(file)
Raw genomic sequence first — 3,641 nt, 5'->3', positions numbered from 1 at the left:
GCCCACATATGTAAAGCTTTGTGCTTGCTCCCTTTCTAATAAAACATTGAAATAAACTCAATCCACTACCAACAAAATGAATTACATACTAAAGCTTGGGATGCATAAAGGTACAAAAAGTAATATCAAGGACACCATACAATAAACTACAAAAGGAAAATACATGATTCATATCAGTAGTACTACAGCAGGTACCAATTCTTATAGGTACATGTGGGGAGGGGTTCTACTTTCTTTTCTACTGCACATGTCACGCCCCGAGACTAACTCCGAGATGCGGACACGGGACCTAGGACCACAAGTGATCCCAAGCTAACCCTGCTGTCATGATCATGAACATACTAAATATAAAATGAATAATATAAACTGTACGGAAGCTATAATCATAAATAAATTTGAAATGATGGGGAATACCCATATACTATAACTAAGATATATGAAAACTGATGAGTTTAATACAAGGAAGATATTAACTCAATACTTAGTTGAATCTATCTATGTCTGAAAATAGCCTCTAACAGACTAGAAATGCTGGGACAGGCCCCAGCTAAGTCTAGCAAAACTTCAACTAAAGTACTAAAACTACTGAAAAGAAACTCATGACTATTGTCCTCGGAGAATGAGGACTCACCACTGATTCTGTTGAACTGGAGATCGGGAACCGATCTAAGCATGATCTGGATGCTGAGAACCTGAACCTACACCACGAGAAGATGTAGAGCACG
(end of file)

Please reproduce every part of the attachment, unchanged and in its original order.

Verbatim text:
Raw genomic sequence first — 3,641 nt, 5'->3', positions numbered from 1 at the left:
GCCCACATATGTAAAGCTTTGTGCTTGCTCCCTTTCTAATAAAACATTGAAATAAACTCAATCCACTACCAACAAAATGAATTACATACTAAAGCTTGGGATGCATAAAGGTACAAAAAGTAATATCAAGGACACCATACAATAAACTACAAAAGGAAAATACATGATTCATATCAGTAGTACTACAGCAGGTACCAATTCTTATAGGTACATGTGGGGAGGGGTTCTACTTTCTTTTCTACTGCACATGTCACGCCCCGAGACTAACTCCGAGATGCGGACACGGGACCTAGGACCACAAGTGATCCCAAGCTAACCCTGCTGTCATGATCATGAACATACTAAATATAAAATGAATAATATAAACTGTACGGAAGCTATAATCATAAATAAATTTGAAATGATGGGGAATACCCATATACTATAACTAAGATATATGAAAACTGATGAGTTTAATACAAGGAAGATATTAACTCAATACTTAGTTGAATCTATCTATGTCTGAAAATAGCCTCTAACAGACTAGAAATGCTGGGACAGGCCCCAGCTAAGTCTAGCAAAACTTCAACTAAAGTACTAAAACTACTGAAAAGAAACTCATGACTATTGTCCTCGGAGAATGAGGACTCACCACTGATTCTGTTGAACTGGAGATCGGGAACCGATCTAAGCATGATCTGGATGCTGAGAACCTGAACCTACACCACGAGAAGATGTAGAGCACG